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Stay tuned, sports fans

6 June 2011

I keep promising to not write about day to day political events, and — sort of like my promise to take more time off to work on a book — seem doomed to break my word.  Ni modo… while I have nothing to say about the arrest of Carlos Hank Rhon, the former Tijuana political boss (who, unlike his father, who famously said, “A politician who is poor is a poor politician” says, “There’s no such thing as dirty money:  mine is always well laundered”) on weapons charges.  Well, I can say that Hank Rhon claims the 88 weapons and 9000 rounds of ammunition were for his protection (he owns a sprawling estate that includes the old Aguas Calientes Racetrack — where Sea Biscuit did some of his best work — a casino complex and housing for his “security personnel”) and there are some serious questions being raised about the legality of the arrest itself:  Hank’s lawyers claim there was no warrant to enter the property, and by having been flown by military personnel to Mexico City, is being held incomunicado, in violation of his human rights.

That, and questions about the timing of the arrest, which some see as meant to discredit the PRI (of which Hank Rhon is a prominent member) ahead of the critical State of Mexico gubenatorial elections, are daily politics, the kind of thing I hope to leave to guys like Aguachile and Ganchoblog.  What interests me isn’t that Hank Rhon has his defenders, but that his defenders are showing up in uniform.

Among the other properties Hank has acquired over the years (he learned his daddy’s lessons well) is Tijuana’s pro soccer team, los Xoloitzcuintles de Calliente.  The various Xoloitzcuintle  “porras” (fan clubs) have been called on to mount protests in the club owner’s defense.

Porras have been a feature of Mexican politics since the 1950s, although, unlike the British soccer hooligans of the 70s, they have been less used as “shock troops” in street demonstrations, as in a cost-effective way for politicans to swell his cheering crowd (in return for tickets and free beer).  However, this clubs (which can get rowdy at futbol games, but rarely — if ever — turn violent) have given their name, “Porra” to other organzied mobs, and increasingly are seen as political gangs — hock troops that break up opposition rallys and demonstrations, although not necessarily recruited from futbol fans.  A huge exception might be in Guadalajara, where fights between various administrative factions at the Autonomous University have turned violent, and various leaders have unleashed porras recruited from the Tecos fans who share common social or political ideologies unrelated to what goes on in the stadium.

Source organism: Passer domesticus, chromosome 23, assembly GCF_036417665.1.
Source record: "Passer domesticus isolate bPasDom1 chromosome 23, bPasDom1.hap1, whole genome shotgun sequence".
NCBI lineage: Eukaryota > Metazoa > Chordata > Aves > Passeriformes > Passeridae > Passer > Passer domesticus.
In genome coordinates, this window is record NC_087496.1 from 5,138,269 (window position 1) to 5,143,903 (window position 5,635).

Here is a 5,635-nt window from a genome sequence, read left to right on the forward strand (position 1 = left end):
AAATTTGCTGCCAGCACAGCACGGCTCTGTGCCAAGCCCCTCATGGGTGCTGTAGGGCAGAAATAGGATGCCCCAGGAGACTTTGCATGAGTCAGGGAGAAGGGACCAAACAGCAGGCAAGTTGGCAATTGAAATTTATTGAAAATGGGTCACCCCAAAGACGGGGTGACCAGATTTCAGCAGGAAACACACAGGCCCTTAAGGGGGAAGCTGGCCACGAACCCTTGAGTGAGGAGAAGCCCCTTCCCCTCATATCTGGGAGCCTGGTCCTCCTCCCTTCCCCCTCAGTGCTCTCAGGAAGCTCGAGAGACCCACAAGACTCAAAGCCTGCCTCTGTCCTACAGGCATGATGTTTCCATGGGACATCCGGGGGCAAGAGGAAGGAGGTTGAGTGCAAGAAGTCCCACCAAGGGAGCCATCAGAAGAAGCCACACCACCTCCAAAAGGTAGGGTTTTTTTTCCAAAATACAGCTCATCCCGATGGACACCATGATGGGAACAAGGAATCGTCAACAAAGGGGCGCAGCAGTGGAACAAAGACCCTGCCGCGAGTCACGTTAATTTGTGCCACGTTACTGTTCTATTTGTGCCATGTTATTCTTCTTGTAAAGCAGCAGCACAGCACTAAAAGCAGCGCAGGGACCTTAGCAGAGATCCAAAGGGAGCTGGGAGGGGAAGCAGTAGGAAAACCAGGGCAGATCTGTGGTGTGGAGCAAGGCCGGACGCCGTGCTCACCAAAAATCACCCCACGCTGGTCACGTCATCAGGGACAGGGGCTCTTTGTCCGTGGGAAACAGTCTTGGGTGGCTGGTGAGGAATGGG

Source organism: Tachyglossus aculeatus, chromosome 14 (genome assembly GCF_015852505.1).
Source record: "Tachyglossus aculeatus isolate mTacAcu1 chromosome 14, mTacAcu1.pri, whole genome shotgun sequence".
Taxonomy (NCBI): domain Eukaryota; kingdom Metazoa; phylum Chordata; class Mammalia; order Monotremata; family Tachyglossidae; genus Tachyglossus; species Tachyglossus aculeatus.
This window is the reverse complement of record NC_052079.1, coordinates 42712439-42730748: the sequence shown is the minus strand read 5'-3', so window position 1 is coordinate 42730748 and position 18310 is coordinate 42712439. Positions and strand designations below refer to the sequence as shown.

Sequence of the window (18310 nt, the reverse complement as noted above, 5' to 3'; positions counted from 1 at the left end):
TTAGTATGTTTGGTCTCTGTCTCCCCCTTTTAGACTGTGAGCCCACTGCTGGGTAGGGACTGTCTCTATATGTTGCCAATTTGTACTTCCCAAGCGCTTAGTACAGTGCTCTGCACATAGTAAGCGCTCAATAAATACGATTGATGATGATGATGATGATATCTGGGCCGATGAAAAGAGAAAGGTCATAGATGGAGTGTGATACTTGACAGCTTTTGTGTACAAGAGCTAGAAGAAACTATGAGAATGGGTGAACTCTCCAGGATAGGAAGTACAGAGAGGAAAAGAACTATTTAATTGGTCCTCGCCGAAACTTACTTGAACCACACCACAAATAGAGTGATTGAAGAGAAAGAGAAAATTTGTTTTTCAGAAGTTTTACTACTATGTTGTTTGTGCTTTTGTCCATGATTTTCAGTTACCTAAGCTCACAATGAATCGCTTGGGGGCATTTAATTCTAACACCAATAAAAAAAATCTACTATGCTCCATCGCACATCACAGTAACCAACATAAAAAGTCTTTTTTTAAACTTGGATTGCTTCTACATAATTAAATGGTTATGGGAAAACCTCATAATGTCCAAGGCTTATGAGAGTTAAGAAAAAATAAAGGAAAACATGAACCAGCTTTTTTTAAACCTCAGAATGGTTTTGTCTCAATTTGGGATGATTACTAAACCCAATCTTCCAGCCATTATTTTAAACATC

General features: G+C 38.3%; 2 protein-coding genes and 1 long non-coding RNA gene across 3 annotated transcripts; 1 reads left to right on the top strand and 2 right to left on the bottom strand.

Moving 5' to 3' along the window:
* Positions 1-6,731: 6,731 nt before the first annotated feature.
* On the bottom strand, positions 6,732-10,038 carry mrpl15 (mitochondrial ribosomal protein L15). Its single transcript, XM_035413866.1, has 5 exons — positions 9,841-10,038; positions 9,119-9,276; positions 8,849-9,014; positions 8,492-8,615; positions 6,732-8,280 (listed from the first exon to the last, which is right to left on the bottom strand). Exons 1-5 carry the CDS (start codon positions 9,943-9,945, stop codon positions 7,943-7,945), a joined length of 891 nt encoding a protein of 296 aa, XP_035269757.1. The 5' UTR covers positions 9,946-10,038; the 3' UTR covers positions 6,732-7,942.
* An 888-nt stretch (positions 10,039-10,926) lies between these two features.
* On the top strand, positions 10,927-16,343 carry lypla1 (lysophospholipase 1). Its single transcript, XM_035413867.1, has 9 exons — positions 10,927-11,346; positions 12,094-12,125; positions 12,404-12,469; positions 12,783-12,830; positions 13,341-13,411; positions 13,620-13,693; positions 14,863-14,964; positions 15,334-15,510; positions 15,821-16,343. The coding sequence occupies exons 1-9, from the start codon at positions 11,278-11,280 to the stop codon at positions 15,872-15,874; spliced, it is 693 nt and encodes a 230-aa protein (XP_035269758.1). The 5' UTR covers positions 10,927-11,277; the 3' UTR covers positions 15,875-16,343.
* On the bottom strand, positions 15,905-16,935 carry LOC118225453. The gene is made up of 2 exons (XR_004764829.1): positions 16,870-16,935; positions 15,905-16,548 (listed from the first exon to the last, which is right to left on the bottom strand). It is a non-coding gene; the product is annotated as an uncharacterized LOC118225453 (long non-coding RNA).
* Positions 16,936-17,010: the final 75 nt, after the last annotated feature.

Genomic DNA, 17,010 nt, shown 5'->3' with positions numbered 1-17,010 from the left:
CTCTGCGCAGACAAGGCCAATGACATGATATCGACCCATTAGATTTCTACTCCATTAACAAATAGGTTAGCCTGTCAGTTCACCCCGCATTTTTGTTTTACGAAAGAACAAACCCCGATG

What makes the “Xolo” protests notable is that this is a variation on a theme I hadn’t seen before.  The Xolo porras are being told to wear the team colors — red and black — and to protest for what exactly, or against what (in favor of legal niceties, against weapons seizures?) and to what end, no one can quite figure out.

But they’re dogged defenders of whatever it is.

2 Comments leave one →
  1. humberto permalink
    7 June 2011 12:59 am

    The Xolos are red and black.
    Hank used the color red all trough his campaign for mayor and during his tenure, as well as trough his failed campaign for governor. This was to contrast with the blue of the “pan” and I guess to move away from the “tricolor” of the old PRI.

  2. 7 June 2011 1:40 pm

    I will never forget the statement he made in Frontline’s “Murder, Money & Mexico” when describing the great care he paid to all of the animals in his personal zoo. “The people…, well they can take care of themselves.”

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